Ruth Mangum prepares foxtail,
Setaria, weed seeds for
a greenhouse experiment.

Continuing Taylorson's work, Mangum, weed scientist John Teasdale, and colleagues at the ARS Sustainable Agricultural Systems Laboratory are studying how seed dormancy and other aspects of weed biology are affected by light, temperature, and various farming practices. "The seeds we collect have different dormancy periods based on the conditions their parent plants grew under," Mangum says. "Their response to their environment as well as to control practices will determine their ultimate spread or decline in agricultural as well as natural systems. Our research focuses on understanding the dynamics of weed populations in response to various agricultural practices, including herbicides, tillage, crop population and spacing, cover crops, and rotations. The weed characteristics we're studying include germination, emergence, competition for resources, seed production, seed survival, and spatial distribution."

Buckhorn plantain, Plantago lanceolata: Click here for full photo caption.
Buckhorn plantain, Plantago
lanceolata, a common
weed in lawns and abandoned
areas throughout the United States.

Last summer Mangum grew samples from all 30 pigweed seed lots. She sent them to an outside expert to verify their identifications, since mistakes are easy to make with plants that look alike—even to experts and plant librarians. It is important to positively identify species thought to be tolerant to some major herbicides—a potential threat to farmers.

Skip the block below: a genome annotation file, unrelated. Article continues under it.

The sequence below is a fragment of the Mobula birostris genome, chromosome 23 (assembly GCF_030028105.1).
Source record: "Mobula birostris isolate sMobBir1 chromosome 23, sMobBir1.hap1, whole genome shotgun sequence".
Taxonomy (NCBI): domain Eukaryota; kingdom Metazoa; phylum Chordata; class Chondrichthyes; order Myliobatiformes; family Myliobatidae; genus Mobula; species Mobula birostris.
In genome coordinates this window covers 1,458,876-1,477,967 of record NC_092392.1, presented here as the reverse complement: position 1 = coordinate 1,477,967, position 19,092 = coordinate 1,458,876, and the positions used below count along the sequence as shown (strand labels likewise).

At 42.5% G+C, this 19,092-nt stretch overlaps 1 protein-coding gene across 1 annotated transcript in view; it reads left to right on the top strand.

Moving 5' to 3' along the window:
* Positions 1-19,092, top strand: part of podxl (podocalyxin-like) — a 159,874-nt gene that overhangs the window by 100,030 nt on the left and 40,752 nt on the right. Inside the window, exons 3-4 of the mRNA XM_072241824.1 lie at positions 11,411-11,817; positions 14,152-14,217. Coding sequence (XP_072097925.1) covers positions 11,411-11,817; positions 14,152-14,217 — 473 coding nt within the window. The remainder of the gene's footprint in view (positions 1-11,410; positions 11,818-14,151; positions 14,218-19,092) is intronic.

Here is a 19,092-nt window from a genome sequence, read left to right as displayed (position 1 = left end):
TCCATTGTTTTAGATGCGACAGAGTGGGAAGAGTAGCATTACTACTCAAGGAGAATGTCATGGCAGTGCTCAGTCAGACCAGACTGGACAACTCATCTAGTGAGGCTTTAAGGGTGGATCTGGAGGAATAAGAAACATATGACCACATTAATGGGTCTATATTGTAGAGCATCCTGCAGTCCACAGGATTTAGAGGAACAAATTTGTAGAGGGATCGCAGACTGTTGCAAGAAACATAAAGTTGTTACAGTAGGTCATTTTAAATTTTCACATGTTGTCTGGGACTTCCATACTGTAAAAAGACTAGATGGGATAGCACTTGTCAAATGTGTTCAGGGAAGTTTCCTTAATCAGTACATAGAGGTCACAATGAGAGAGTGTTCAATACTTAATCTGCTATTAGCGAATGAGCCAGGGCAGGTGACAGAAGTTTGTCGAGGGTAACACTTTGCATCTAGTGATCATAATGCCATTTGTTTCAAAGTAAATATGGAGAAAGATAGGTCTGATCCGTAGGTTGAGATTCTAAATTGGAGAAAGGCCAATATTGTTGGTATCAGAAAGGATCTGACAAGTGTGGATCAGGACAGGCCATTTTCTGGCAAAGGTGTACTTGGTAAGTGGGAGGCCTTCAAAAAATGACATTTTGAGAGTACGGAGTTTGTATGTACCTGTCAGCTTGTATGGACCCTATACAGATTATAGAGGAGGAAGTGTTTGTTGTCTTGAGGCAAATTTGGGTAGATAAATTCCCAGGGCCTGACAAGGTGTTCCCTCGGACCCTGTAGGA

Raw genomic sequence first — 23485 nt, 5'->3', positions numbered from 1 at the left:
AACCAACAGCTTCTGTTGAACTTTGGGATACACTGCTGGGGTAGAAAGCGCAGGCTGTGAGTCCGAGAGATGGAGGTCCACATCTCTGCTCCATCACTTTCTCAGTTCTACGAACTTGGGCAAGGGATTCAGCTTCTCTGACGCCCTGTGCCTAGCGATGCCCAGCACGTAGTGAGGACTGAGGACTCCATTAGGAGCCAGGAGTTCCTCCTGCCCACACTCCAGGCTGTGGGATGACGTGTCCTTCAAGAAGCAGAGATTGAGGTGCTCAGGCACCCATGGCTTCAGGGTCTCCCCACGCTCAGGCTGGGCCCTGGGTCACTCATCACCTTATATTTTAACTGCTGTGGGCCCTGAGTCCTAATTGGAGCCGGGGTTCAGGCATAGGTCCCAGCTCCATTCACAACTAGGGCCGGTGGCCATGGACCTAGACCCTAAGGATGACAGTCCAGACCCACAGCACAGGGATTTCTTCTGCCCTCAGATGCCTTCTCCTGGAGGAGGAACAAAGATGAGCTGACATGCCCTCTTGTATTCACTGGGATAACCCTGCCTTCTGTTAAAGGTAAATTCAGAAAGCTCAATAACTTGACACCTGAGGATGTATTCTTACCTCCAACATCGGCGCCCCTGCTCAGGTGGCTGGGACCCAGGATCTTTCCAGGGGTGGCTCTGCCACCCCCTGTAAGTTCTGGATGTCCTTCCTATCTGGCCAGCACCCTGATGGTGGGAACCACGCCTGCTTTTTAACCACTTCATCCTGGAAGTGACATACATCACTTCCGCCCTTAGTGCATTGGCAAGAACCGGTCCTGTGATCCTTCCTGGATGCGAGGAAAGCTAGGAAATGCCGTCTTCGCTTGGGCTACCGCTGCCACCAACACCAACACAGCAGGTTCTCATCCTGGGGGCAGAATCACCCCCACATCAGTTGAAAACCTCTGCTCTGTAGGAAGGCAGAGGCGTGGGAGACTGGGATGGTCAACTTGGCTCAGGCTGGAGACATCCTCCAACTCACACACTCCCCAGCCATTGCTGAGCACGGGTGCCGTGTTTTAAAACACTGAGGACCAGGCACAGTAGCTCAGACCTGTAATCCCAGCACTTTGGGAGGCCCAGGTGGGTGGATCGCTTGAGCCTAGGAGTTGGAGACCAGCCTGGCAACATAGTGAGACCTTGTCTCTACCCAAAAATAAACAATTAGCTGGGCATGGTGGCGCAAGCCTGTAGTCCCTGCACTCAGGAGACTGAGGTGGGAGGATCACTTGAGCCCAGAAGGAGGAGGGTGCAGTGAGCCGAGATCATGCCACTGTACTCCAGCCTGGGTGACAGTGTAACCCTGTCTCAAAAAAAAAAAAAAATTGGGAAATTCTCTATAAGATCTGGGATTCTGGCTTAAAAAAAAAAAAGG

"The biggest surprise we got was that a lot of hybrids were created by natural cross-breeding of pigweed in the field, something this expert told us was quite common," Mangum says.

Mangum plants weed seeds not only for identification but also for testing their viability and for research both in the field and in the greenhouse. Researchers at Beltsville, for example, use the weed seeds in tests of vinegar as a herbicide, studies of global warming effects on weeds, and evaluations of various cover crops for their ability to suppress weed sprouting and growth.

Two plant physiologists examine pigweed, Amaranthus, seedheads: Click here for full photo caption.
Plant physiologists Ruth
Mangum and John Teasdale
examine pigweed, Amaranthus,
seedheads grown from different
seedlots from their weed seed

The weed librarian says the farm crew has grown used to her interest in weeds and always honors her request to save favored patches of them.—By Don Comis, Agricultural Research Service Information Staff.

This research is part of Integrated Farming Systems (#207) and Crop Protection and Quarantine (#304), two ARS National Programs described on the World Wide Web at

Ruth Mangum and John Teasdale are with the USDA-ARS Sustainable Agricultural Systems Laboratory, 10300 Baltimore Ave., Beltsville, MD 20705-2350; phone (301) 504-7199, fax (301) 504-8370.

"The Weed Saver: ARS Scientist Preserves Weeds Others Want Gone" was published in the August 2003 issue of Agricultural Research magazine.